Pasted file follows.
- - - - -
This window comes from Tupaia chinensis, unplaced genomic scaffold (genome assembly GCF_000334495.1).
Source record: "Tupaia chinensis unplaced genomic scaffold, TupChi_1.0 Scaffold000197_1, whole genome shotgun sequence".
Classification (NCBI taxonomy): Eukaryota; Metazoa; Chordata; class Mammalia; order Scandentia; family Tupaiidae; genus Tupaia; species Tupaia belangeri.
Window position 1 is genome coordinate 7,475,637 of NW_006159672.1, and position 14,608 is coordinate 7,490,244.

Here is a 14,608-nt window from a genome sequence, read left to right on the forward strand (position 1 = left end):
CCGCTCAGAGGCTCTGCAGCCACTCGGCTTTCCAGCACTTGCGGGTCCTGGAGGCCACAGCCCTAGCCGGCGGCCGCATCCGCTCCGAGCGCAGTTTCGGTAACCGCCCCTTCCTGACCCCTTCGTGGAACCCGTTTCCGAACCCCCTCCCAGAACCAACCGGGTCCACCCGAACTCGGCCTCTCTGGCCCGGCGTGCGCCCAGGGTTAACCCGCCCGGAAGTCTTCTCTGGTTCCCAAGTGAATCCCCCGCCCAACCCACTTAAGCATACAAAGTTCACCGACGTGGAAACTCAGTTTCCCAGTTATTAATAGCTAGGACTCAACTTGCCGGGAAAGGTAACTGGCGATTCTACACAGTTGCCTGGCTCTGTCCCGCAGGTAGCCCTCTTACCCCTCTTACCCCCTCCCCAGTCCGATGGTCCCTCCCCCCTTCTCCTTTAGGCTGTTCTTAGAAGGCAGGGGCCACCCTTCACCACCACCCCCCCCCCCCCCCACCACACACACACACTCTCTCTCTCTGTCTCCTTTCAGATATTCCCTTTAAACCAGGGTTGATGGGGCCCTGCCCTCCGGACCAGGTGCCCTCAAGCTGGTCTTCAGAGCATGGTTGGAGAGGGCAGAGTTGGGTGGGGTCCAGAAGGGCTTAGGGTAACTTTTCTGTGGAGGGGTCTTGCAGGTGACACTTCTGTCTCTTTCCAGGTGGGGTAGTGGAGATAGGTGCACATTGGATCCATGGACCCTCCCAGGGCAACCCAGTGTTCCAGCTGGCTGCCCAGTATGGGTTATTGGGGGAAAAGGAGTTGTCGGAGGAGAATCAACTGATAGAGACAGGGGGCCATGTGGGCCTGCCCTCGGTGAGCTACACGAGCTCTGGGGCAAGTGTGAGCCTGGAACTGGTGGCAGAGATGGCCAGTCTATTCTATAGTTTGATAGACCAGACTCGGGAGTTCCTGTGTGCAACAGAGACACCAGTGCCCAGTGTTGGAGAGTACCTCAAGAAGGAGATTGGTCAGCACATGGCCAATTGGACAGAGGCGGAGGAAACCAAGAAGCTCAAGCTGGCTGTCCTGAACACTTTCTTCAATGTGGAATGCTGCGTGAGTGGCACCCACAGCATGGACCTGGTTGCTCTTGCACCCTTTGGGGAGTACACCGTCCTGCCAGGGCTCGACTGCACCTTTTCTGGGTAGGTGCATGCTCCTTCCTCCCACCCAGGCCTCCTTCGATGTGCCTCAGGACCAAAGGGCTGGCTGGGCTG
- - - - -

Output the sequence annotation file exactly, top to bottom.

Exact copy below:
This window comes from Tupaia chinensis, unplaced genomic scaffold (genome assembly GCF_000334495.1).
Source record: "Tupaia chinensis unplaced genomic scaffold, TupChi_1.0 Scaffold000197_1, whole genome shotgun sequence".
Classification (NCBI taxonomy): Eukaryota; Metazoa; Chordata; class Mammalia; order Scandentia; family Tupaiidae; genus Tupaia; species Tupaia belangeri.
Window position 1 is genome coordinate 7,475,637 of NW_006159672.1, and position 14,608 is coordinate 7,490,244.

Here is a 14,608-nt window from a genome sequence, read left to right on the forward strand (position 1 = left end):
CCGCTCAGAGGCTCTGCAGCCACTCGGCTTTCCAGCACTTGCGGGTCCTGGAGGCCACAGCCCTAGCCGGCGGCCGCATCCGCTCCGAGCGCAGTTTCGGTAACCGCCCCTTCCTGACCCCTTCGTGGAACCCGTTTCCGAACCCCCTCCCAGAACCAACCGGGTCCACCCGAACTCGGCCTCTCTGGCCCGGCGTGCGCCCAGGGTTAACCCGCCCGGAAGTCTTCTCTGGTTCCCAAGTGAATCCCCCGCCCAACCCACTTAAGCATACAAAGTTCACCGACGTGGAAACTCAGTTTCCCAGTTATTAATAGCTAGGACTCAACTTGCCGGGAAAGGTAACTGGCGATTCTACACAGTTGCCTGGCTCTGTCCCGCAGGTAGCCCTCTTACCCCTCTTACCCCCTCCCCAGTCCGATGGTCCCTCCCCCCTTCTCCTTTAGGCTGTTCTTAGAAGGCAGGGGCCACCCTTCACCACCACCCCCCCCCCCCCCCACCACACACACACACTCTCTCTCTCTGTCTCCTTTCAGATATTCCCTTTAAACCAGGGTTGATGGGGCCCTGCCCTCCGGACCAGGTGCCCTCAAGCTGGTCTTCAGAGCATGGTTGGAGAGGGCAGAGTTGGGTGGGGTCCAGAAGGGCTTAGGGTAACTTTTCTGTGGAGGGGTCTTGCAGGTGACACTTCTGTCTCTTTCCAGGTGGGGTAGTGGAGATAGGTGCACATTGGATCCATGGACCCTCCCAGGGCAACCCAGTGTTCCAGCTGGCTGCCCAGTATGGGTTATTGGGGGAAAAGGAGTTGTCGGAGGAGAATCAACTGATAGAGACAGGGGGCCATGTGGGCCTGCCCTCGGTGAGCTACACGAGCTCTGGGGCAAGTGTGAGCCTGGAACTGGTGGCAGAGATGGCCAGTCTATTCTATAGTTTGATAGACCAGACTCGGGAGTTCCTGTGTGCAACAGAGACACCAGTGCCCAGTGTTGGAGAGTACCTCAAGAAGGAGATTGGTCAGCACATGGCCAATTGGACAGAGGCGGAGGAAACCAAGAAGCTCAAGCTGGCTGTCCTGAACACTTTCTTCAATGTGGAATGCTGCGTGAGTGGCACCCACAGCATGGACCTGGTTGCTCTTGCACCCTTTGGGGAGTACACCGTCCTGCCAGGGCTCGACTGCACCTTTTCTGGGTAGGTGCATGCTCCTTCCTCCCACCCAGGCCTCCTTCGATGTGCCTCAGGACCAAAGGGCTGGCTGGGCTG